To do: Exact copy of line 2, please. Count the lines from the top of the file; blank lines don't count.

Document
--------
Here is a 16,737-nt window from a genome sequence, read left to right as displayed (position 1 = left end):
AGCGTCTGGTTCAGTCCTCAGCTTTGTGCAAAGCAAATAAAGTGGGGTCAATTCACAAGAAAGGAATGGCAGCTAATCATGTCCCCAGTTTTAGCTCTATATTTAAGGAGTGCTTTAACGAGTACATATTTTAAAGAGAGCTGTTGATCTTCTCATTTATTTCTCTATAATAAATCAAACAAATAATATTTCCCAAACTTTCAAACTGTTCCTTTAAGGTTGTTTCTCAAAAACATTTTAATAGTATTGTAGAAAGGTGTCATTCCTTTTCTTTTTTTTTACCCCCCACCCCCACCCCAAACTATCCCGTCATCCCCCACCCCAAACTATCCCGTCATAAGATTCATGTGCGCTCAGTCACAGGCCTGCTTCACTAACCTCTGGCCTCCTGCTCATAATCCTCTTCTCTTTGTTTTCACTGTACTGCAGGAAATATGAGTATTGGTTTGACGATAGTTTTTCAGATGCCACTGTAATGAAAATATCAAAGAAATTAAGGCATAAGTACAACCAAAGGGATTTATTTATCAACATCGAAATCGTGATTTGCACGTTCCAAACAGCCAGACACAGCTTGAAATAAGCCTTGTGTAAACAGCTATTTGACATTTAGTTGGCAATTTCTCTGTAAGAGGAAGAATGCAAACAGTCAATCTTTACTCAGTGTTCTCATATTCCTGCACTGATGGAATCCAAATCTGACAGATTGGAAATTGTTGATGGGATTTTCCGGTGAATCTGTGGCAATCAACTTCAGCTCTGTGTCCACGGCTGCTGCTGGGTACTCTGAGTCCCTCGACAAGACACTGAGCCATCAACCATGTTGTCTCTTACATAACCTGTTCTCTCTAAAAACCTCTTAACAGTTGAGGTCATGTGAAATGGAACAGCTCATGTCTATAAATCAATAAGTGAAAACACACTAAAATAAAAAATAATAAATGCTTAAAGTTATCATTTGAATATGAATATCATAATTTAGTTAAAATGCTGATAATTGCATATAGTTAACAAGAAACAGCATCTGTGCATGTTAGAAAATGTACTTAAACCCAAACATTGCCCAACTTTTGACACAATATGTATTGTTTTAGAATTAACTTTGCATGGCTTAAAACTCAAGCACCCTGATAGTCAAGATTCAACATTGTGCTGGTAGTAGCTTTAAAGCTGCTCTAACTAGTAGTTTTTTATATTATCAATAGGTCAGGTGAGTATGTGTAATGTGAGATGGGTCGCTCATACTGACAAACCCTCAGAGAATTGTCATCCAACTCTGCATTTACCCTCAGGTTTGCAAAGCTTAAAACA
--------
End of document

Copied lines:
AGCGTCTGGTTCAGTCCTCAGCTTTGTGCAAAGCAAATAAAGTGGGGTCAATTCACAAGAAAGGAATGGCAGCTAATCATGTCCCCAGTTTTAGCTCTATATTTAAGGAGTGCTTTAACGAGTACATATTTTAAAGAGAGCTGTTGATCTTCTCATTTATTTCTCTATAATAAATCAAACAAATAATATTTCCCAAACTTTCAAACTGTTCCTTTAAGGTTGTTTCTCAAAAACATTTTAATAGTATTGTAGAAAGGTGTCATTCCTTTTCTTTTTTTTTACCCCCCACCCCCACCCCAAACTATCCCGTCATCCCCCACCCCAAACTATCCCGTCATAAGATTCATGTGCGCTCAGTCACAGGCCTGCTTCACTAACCTCTGGCCTCCTGCTCATAATCCTCTTCTCTTTGTTTTCACTGTACTGCAGGAAATATGAGTATTGGTTTGACGATAGTTTTTCAGATGCCACTGTAATGAAAATATCAAAGAAATTAAGGCATAAGTACAACCAAAGGGATTTATTTATCAACATCGAAATCGTGATTTGCACGTTCCAAACAGCCAGACACAGCTTGAAATAAGCCTTGTGTAAACAGCTATTTGACATTTAGTTGGCAATTTCTCTGTAAGAGGAAGAATGCAAACAGTCAATCTTTACTCAGTGTTCTCATATTCCTGCACTGATGGAATCCAAATCTGACAGATTGGAAATTGTTGATGGGATTTTCCGGTGAATCTGTGGCAATCAACTTCAGCTCTGTGTCCACGGCTGCTGCTGGGTACTCTGAGTCCCTCGACAAGACACTGAGCCATCAACCATGTTGTCTCTTACATAACCTGTTCTCTCTAAAAACCTCTTAACAGTTGAGGTCATGTGAAATGGAACAGCTCATGTCTATAAATCAATAAGTGAAAACACACTAAAATAAAAAATAATAAATGCTTAAAGTTATCATTTGAATATGAATATCATAATTTAGTTAAAATGCTGATAATTGCATATAGTTAACAAGAAACAGCATCTGTGCATGTTAGAAAATGTACTTAAACCCAAACATTGCCCAACTTTTGACACAATATGTATTGTTTTAGAATTAACTTTGCATGGCTTAAAACTCAAGCACCCTGATAGTCAAGATTCAACATTGTGCTGGTAGTAGCTTTAAAGCTGCTCTAACTAGTAGTTTTTTATATTATCAATAGGTCAGGTGAGTATGTGTAATGTGAGATGGGTCGCTCATACTGACAAACCCTCAGAGAATTGTCATCCAACTCTGCATTTACCCTCAGGTTTGCAAAGCTTAAAACA